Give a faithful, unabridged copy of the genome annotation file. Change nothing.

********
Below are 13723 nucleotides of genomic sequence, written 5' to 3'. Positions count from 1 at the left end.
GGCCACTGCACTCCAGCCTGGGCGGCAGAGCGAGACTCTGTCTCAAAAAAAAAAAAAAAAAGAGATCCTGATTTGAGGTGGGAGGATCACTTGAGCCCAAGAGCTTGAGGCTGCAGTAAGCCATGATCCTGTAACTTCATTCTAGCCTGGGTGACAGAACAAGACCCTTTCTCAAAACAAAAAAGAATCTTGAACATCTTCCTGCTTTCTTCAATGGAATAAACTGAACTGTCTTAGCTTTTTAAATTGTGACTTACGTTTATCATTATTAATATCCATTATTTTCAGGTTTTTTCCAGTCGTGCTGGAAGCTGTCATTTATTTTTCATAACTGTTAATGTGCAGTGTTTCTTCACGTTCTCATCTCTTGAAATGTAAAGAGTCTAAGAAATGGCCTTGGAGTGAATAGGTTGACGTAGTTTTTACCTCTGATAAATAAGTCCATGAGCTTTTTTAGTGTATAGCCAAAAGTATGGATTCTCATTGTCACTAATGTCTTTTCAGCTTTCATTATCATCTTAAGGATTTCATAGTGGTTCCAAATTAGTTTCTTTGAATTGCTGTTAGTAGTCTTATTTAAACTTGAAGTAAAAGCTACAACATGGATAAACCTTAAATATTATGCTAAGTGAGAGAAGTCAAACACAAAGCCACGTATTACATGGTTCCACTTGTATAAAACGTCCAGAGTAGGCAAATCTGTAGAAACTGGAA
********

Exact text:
Below are 13723 nucleotides of genomic sequence, written 5' to 3'. Positions count from 1 at the left end.
GGCCACTGCACTCCAGCCTGGGCGGCAGAGCGAGACTCTGTCTCAAAAAAAAAAAAAAAAAGAGATCCTGATTTGAGGTGGGAGGATCACTTGAGCCCAAGAGCTTGAGGCTGCAGTAAGCCATGATCCTGTAACTTCATTCTAGCCTGGGTGACAGAACAAGACCCTTTCTCAAAACAAAAAAGAATCTTGAACATCTTCCTGCTTTCTTCAATGGAATAAACTGAACTGTCTTAGCTTTTTAAATTGTGACTTACGTTTATCATTATTAATATCCATTATTTTCAGGTTTTTTCCAGTCGTGCTGGAAGCTGTCATTTATTTTTCATAACTGTTAATGTGCAGTGTTTCTTCACGTTCTCATCTCTTGAAATGTAAAGAGTCTAAGAAATGGCCTTGGAGTGAATAGGTTGACGTAGTTTTTACCTCTGATAAATAAGTCCATGAGCTTTTTTAGTGTATAGCCAAAAGTATGGATTCTCATTGTCACTAATGTCTTTTCAGCTTTCATTATCATCTTAAGGATTTCATAGTGGTTCCAAATTAGTTTCTTTGAATTGCTGTTAGTAGTCTTATTTAAACTTGAAGTAAAAGCTACAACATGGATAAACCTTAAATATTATGCTAAGTGAGAGAAGTCAAACACAAAGCCACGTATTACATGGTTCCACTTGTATAAAACGTCCAGAGTAGGCAAATCTGTAGAAACTGGAA